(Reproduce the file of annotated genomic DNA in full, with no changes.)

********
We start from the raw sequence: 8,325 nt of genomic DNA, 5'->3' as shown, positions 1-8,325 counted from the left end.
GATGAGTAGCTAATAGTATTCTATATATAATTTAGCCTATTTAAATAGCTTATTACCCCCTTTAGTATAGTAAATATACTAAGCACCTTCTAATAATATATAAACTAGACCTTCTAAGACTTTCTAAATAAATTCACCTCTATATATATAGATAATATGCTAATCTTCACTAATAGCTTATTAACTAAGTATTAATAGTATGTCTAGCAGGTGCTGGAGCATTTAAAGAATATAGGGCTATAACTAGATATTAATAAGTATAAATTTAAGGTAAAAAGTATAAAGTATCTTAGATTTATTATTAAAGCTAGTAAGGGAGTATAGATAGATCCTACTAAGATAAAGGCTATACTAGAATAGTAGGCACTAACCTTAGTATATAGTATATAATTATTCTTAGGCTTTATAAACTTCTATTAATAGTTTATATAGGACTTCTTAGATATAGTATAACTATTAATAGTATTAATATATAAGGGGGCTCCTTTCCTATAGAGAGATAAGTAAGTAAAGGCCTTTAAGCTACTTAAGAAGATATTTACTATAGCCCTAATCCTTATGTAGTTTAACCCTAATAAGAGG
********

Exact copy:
We start from the raw sequence: 8,325 nt of genomic DNA, 5'->3' as shown, positions 1-8,325 counted from the left end.
GATGAGTAGCTAATAGTATTCTATATATAATTTAGCCTATTTAAATAGCTTATTACCCCCTTTAGTATAGTAAATATACTAAGCACCTTCTAATAATATATAAACTAGACCTTCTAAGACTTTCTAAATAAATTCACCTCTATATATATAGATAATATGCTAATCTTCACTAATAGCTTATTAACTAAGTATTAATAGTATGTCTAGCAGGTGCTGGAGCATTTAAAGAATATAGGGCTATAACTAGATATTAATAAGTATAAATTTAAGGTAAAAAGTATAAAGTATCTTAGATTTATTATTAAAGCTAGTAAGGGAGTATAGATAGATCCTACTAAGATAAAGGCTATACTAGAATAGTAGGCACTAACCTTAGTATATAGTATATAATTATTCTTAGGCTTTATAAACTTCTATTAATAGTTTATATAGGACTTCTTAGATATAGTATAACTATTAATAGTATTAATATATAAGGGGGCTCCTTTCCTATAGAGAGATAAGTAAGTAAAGGCCTTTAAGCTACTTAAGAAGATATTTACTATAGCCCTAATCCTTATGTAGTTTAACCCTAATAAGAGG